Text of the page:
A competition for worst governor in the Union

This week, Michigan governor Rick Snyder and Maine governor Paul LePage were, unwittingly, engaged in a heated battle over which of the two is our nation’s worst governor.

Here are their claims to the title. I’ll let you, the reader, decide:

Paul LePage

LePage doesn’t make as many headlines as he otherwise should because he is the governor of Maine instead of, say, New Jersey. The last time he made news, it was for his botched attempt to pocket veto 70 bills and subsequent insistence — over the objections of literally everyone in the state not named or working for Paul LePage — that said bills hadn’t become law. But this week, he’s earned himself national attention over his explanations for Maine’s heroin epidemic, which basically chalk the problem up to a black menace:

Said LePage, addressing the issue of drug traffickers:

These aren’t people that take drugs. These are guys that are named “D-Money,” “Smoothie,” “Shifty” — these type of guys that come from Connecticut and New York. They come up here, they sell their heroin, then they go back home. Incidentally, half the time they impregnate a young, white girl before they leave, which is a real sad thing because then we have another issue that we’ve got to deal with down the road.

Pressed for an apology for comments that even most of our racist uncles would concede are pretty damn racist, LePage stood his ground. Why? Because he doesn’t owe anyone an apology, since Maine doesn’t have many black people:

But don’t worry, he definitely didn’t mean to imply that the drug dealers named “D-Money,” “Smoothie” and “Shifty” were black or brown. No, sir:

Heroin abuse is on the rise in Maine, and there are some actual ideas out there as to why that is and how to fix it. Instead of engaging with them, Paul LePage is content to blame black people. Boo this man.

Rick Snyder

LePage’s racist comments that distort the nature of a budding public health crisis may not be quite as awful as Rick Snyder’s possible willful ignorance of and failure to act on a public health emergency of his own creation.

Last year, Flint, Michigan switched the source of its water supply in order to save some money. As it turns out, the cheaper water supply was contaminated with lead. As Ryan Cooper explained in The Week:

It was immediately obvious that the water was filthy, and residents loudly protested that it was cloudy, smelled bad, and tasted worse. General Motors stopped using the water because it was literally corroding their machinery. But Snyder and his handpicked head environmental official Dan Wyant studiously ignored the problem — despite internal warnings of lead poisoning as early as July of last year — until an outside scientific study demonstrated extreme levels of lead in Flint children. In late December — over a year after the water switch — Snyder finally apologized and Wyant quietly resigned.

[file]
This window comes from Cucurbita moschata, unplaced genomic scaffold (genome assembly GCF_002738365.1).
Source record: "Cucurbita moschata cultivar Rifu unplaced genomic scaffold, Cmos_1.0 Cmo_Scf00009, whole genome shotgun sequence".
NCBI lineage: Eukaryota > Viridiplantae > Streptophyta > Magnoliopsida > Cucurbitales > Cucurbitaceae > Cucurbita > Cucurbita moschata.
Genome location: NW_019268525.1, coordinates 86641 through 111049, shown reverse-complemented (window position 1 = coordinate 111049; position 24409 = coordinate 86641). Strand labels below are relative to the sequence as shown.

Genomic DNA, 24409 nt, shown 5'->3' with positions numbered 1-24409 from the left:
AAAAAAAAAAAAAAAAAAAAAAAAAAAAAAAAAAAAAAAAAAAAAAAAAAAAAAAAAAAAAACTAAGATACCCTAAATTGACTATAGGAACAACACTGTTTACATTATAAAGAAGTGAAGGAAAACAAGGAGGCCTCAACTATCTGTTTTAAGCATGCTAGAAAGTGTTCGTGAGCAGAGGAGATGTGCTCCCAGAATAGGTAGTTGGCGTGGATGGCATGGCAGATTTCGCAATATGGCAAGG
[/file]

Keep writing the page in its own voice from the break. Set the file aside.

Snyder declared a state of emergency concerning Flint’s water this week, more than a year after citizens expressed concerns that their state government was effectively forcing them to drink poison. He has also refused to comment on when he first learned that the water was contaminated.

However, there is reason to believe that Snyder was likely aware of the issue some time ago. From NBC News:

Michigan Governor Rick Snyder, via Michigan Municipal League / Flickr

Michigan Governor Rick Snyder, via Michigan Municipal League / Flickr

But an internal email obtained by Virginia Tech researchers shows that the governor’s office knew months ago that Flint’s families had reason to be worried about the problem and the response.

“I’m frustrated by the water issue in Flint,” Dennis Muchmore, then chief of staff to Snyder, wrote in the email to a top health department staffer in July.

“I really don’t think people are getting the benefit of the doubt. Now they are concerned and rightfully so about the lead level studies they are receiving,” Muchmore said.

“These folks are scared and worried about the health impacts and they are basically getting blown off by us (as a state we’re just not sympathizing with their plight).”

Rick Snyder and the State of Michigan tried to cut a few corners to save a few dollars. In the process, it poisoned its own citizens and wound up costing itself even more money in the long run. Now, Snyder’s being cagey as to what he knew, when he knew it and how long he dragged his feet before this public health crisis of his own creation became too big to ignore. Boo this man.

So, which governor is worse? Snyder or LePage? The guy who’s embarrassed to admit that he poisoned his own citizens, or the guy who’s unabashedly blamed the poisoning of his own citizens on a racial minority.

If I had to pick, I’d go with Snyder, but I think you could make a compelling case for either.

Boo these men:


Jon Green graduated from Kenyon College with a B.A. in Political Science and high honors in Political Cognition. He worked as a field organizer for Congressman Tom Perriello in 2010 and a Regional Field Director for President Obama's re-election campaign in 2012. Jon writes on a number of topics, but pays especially close attention to elections, religion and political cognition. Follow him on Twitter at @_Jon_Green, and on Google+. .

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